Diagnosis of Torn Knee Cartilage

Diagnosis of torn knee cartilage is based on the history of the person, background and the activities that were being performed in recent past. In case of injuries, X-rays may be taken to rule out any trauma to the bone or any other abnormality, but these do not help to identify a torn knee cartilage. MRI is required to detect bone and soft tissue injuries like cartilage or meniscal tears.

Treatment of Torn Knee Cartilage

Treatment broadly depends on the cause of the knee cartilage tear, however, as the cartilage does not have blood supply, it takes time to heal.

Acute injury is managed with rest, ice packs, compression and elevation of the knee. Inflammation, swelling and knee pain needs to be managed with pain-killers, anti-inflammatories and rest. For minor tear of knee cartilage, immediate medical care, rest and immobilization can be helpful.

For pain associated with torn knee cartilage that does not resolve, an arthroscopic examination and treatment is often done to detect the exact nature of injuries and any associated ligament injuries. Surgical treatment for torn knee cartilage can be done based on the nature and severity of injury or cartilage damage. Newer techniques that promote regeneration or implantation of a new cartilage in place of the torn knee cartilage are being introduced.

Physical therapy that includes physical modalities like heat, ultrasound, etc. may be helpful to deal with torn knee cartilage. As time passes and the acute phase of inflammation, swelling and pain associated with torn knee cartilage subsides, knee strengthening exercises are usually recommended. For example:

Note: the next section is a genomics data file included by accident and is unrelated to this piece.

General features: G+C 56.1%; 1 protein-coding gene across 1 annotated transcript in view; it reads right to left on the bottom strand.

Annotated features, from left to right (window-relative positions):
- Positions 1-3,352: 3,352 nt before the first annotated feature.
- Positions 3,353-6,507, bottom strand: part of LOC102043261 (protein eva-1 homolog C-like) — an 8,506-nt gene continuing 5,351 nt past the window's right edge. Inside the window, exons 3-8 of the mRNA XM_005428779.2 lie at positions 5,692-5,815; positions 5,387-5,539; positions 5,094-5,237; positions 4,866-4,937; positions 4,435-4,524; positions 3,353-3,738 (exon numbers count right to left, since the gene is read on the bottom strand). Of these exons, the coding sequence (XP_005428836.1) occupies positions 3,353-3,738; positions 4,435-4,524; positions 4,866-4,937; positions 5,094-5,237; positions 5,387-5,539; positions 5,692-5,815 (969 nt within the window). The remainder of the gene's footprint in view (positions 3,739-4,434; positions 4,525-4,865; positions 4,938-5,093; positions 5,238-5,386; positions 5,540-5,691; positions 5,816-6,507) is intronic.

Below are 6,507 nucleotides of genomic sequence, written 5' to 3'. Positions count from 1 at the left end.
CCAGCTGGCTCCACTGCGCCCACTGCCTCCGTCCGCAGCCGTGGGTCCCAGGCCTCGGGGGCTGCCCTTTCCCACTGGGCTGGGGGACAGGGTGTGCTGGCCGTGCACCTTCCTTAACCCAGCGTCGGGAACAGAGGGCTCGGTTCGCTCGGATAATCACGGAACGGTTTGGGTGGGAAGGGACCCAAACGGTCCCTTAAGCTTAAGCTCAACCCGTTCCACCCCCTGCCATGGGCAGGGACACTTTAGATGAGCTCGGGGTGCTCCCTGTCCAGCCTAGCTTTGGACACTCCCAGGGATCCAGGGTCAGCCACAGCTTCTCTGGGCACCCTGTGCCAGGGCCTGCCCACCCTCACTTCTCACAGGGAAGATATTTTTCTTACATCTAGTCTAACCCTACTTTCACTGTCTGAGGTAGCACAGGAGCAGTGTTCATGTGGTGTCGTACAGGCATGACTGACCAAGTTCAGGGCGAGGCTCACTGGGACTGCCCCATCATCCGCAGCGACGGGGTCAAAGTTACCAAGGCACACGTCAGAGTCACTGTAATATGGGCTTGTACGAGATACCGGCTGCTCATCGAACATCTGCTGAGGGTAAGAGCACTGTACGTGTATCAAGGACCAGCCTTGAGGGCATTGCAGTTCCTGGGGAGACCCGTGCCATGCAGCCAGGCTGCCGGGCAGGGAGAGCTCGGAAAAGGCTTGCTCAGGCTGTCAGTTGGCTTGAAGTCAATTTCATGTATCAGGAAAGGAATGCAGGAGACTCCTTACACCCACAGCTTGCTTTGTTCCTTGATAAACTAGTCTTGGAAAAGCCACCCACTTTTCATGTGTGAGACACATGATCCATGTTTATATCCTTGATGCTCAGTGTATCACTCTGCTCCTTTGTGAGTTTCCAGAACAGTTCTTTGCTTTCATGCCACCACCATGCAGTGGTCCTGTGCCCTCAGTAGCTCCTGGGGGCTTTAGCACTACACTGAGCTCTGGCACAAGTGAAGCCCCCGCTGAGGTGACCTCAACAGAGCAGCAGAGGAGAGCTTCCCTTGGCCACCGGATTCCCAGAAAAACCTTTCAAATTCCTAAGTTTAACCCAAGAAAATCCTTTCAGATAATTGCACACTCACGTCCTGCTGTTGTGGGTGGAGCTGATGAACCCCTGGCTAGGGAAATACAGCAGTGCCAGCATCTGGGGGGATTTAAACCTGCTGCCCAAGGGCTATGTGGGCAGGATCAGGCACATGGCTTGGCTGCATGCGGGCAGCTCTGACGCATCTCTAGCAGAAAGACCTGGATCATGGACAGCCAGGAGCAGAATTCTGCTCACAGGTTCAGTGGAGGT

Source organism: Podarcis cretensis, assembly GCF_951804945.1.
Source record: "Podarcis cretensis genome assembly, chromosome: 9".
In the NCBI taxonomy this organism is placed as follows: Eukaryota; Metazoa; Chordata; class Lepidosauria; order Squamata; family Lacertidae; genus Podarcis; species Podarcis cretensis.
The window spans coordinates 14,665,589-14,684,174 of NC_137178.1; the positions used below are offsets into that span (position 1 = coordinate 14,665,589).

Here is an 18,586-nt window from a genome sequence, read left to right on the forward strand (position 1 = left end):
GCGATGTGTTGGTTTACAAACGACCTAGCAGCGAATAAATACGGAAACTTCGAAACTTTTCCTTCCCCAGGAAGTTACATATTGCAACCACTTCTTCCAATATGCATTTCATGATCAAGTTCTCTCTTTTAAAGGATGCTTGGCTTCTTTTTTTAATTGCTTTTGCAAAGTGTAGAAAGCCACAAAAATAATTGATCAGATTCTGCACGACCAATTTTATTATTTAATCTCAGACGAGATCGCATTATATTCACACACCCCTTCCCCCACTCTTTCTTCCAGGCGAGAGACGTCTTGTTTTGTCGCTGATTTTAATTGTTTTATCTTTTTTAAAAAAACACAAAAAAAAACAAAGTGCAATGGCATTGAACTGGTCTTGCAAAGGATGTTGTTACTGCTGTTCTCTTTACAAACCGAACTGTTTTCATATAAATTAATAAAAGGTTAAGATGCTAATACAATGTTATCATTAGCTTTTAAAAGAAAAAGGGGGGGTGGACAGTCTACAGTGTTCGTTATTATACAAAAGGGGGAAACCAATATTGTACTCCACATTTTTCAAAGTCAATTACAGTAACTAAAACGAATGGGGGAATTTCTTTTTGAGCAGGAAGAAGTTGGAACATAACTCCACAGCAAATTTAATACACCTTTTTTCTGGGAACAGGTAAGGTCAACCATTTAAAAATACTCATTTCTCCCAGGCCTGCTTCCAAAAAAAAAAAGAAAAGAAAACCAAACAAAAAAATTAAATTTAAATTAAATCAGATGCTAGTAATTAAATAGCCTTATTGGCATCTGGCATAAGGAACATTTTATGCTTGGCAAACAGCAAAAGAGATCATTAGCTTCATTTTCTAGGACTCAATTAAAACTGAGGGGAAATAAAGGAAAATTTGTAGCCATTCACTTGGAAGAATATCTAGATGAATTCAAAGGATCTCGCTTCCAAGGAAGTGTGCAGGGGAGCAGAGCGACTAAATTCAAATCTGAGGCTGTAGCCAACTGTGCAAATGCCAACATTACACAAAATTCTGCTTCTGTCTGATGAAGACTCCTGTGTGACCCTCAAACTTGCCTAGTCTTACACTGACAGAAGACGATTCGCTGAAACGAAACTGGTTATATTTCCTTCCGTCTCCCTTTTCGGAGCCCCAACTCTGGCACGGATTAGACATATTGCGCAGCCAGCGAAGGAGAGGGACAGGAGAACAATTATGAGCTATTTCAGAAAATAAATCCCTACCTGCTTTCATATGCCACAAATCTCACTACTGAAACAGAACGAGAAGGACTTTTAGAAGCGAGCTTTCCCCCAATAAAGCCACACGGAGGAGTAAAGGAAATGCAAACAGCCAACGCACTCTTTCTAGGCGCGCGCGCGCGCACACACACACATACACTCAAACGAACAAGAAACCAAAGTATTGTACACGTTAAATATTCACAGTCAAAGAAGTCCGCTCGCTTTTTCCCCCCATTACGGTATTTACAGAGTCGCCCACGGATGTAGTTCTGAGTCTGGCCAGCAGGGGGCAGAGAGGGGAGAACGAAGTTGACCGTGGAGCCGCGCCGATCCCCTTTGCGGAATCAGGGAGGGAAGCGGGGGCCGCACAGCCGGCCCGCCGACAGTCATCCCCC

• Sit on a chair and raise the knee to straighten the leg, hold and release.
  • Stand and bend the knee backwards, trying to touch the buttocks, hold and release.[3]

Recovery Period for Torn Knee Cartilage

As the torn knee cartilage is an avascular structure, the healing is difficult and takes more time. Knee injuries, most commonly are cartilage tears or meniscal tears. In case of minor tears of knee cartilage that need rest, healing period will be about six to eight weeks.

For torn knee cartilage, requiring surgical repairs for partial removal, complete rest and immobilization is required for at least 2 weeks after surgery. This is followed by rehabilitation with limited motion for the next 2 weeks. With a successful rehabilitation, the next 2 weeks can be devoted to slowly resuming normal activities, however, heavy stress on knee joint, squatting and sports activities may have to be avoided for few months. With good rehabilitation and regular physical therapy exercises for a torn knee cartilage, good recovery can be expected.[4]


Pramod Kerkar, M.D., FFARCSI, DA
Pramod Kerkar, M.D., FFARCSI, DA
Written, Edited or Reviewed By: Pramod Kerkar, M.D., FFARCSI, DA Pain Assist Inc. This article does not provide medical advice. See disclaimer
Last Modified On:September 8, 2020